Review of Hargreaves (2000) Freedom for Catalonia?
Reviewed by Dr Montserrat Roser i Puig, University of Kent at Canterbury
John Hargreaves’ monograph on the 1992 Barcelona Olympic games offers a refreshing opportunity to look at the relationship between Catalonia and Spain, this time through the study of the role of sport in the resurgence of nationalism. As stated by the author in the foreword, his intention was to show how the Games ‘raised the tension that already existed between Catalonia and Spain, from the time they were awarded to Barcelona until they opened’ and the result does justice to this aim. It is a sociological study of the symbols of the nation and the state and of the ritual practices celebrating the different national identities -something which has always been at the very core of the Olympics. Hargreaves starts by studying the connection between sport and nationalism and reminding us of sport’s particular suitability in providing opportunities to display qualities such as courage, aggression, loyalty, etc. which are seen as representative of a nation and perceived as essential for its survival. He then proceeds to describe the historical relationship between Catalonia and Spain establishing a division between ethnic and civic nationalism and, after a very brief summary of the key stages of development of Catalan nationalism in the context of a virtually non-existent Spanish one, reaching the provocative conclusion that ‘Catalan nationalism incorporates strong elements of ethnic nationalism’ where ‘language is the primary ethnic marker’. This is followed by an analysis of the links between olympism and nationalism according to which the case of Barcelona becomes a clear example of how the political and economic power of olympism can actually stimulate nationalism rather than hamper it. […]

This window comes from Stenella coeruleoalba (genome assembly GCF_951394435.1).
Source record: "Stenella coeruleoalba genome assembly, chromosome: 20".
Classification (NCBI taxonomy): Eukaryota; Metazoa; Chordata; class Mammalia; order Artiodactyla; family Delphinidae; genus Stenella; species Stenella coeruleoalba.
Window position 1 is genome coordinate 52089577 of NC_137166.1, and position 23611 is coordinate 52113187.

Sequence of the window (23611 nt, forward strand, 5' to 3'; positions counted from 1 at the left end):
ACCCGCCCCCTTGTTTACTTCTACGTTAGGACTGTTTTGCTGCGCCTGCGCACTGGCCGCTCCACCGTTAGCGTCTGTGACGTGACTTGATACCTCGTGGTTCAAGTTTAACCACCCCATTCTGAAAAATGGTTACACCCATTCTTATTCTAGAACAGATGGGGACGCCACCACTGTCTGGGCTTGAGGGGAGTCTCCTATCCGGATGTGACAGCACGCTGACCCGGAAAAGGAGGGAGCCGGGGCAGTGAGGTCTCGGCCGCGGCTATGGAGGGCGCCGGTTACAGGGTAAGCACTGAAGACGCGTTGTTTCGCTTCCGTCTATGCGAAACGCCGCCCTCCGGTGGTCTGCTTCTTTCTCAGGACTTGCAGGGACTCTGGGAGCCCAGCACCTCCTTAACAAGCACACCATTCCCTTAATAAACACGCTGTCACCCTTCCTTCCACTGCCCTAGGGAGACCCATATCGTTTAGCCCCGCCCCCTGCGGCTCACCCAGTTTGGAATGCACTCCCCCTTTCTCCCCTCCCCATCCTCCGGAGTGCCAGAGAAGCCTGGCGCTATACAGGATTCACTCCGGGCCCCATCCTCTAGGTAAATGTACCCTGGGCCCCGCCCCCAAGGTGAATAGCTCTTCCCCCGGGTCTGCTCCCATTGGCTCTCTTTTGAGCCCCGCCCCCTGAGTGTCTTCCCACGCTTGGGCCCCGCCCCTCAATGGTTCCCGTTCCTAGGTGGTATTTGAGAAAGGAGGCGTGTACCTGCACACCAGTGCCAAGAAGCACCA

Hargreaves admits his surprise at the difference between the results obtained in his study and those he had originally expected. Contrary to globalisation theories, Catalan self-awareness was stimulated; no sacrifice of national identity was made for the sake of economic gain and, early on in the games, Spain accepted Barcelona and Catalonia as the real beneficiaries of the 1992 Olympics and took the blow without resentment.